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(p. 35) The Deprived Mother 

(p. 35) The Deprived Mother
Chapter:
(p. 35) The Deprived Mother
Author(s):

Donald W. Winnicott

DOI:
10.1093/med:psych/9780190271343.003.0004
Page of

date: 23 October 2018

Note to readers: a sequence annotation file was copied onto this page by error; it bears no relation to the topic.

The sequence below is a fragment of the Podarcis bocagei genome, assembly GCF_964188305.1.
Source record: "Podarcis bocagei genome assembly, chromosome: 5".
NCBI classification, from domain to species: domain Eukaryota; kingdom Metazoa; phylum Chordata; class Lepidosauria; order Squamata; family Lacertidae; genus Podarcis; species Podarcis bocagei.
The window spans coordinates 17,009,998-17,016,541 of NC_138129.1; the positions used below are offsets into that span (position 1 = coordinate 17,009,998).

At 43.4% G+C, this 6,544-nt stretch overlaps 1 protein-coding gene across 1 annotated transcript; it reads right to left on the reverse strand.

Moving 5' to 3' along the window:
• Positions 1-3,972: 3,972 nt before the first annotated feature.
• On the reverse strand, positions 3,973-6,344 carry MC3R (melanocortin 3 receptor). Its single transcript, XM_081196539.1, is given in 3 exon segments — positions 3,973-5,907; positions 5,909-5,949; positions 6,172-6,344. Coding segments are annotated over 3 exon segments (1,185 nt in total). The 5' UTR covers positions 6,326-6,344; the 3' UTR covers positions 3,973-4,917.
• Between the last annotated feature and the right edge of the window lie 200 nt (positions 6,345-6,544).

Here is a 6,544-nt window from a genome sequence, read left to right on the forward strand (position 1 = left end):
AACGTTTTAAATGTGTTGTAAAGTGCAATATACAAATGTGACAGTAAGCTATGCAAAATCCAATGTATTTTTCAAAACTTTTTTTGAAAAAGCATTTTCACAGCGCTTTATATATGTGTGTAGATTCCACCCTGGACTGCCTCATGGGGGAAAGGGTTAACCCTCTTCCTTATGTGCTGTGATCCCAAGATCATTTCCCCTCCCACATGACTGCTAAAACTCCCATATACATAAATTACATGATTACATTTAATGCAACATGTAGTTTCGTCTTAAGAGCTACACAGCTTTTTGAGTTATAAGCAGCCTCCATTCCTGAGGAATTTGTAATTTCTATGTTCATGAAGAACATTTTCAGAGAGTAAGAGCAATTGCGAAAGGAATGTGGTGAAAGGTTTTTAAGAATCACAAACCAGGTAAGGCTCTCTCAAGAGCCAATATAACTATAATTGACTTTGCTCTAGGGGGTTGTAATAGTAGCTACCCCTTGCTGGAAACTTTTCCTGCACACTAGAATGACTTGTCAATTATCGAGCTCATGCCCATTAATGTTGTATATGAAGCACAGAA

In this essay, Winnicott tries to show that when a child is taken from parents the very strongest feelings are aroused. Those concerned with the problems of the evacuation of children must see the mothers’ problems as well as those of the foster-mothers if they are to understand what they are doing. Winnicott contends that to look after children may be hard and exacting work and can feel like a war job. But to be deprived of one’s children is a poor kind of war work, one that appeals to hardly any mother or father and one that can only be tolerated if its unhappy side is duly appreciated. For this reason, it is necessary really to make the effort to find out what it feels like to be a mother stranded without her child.

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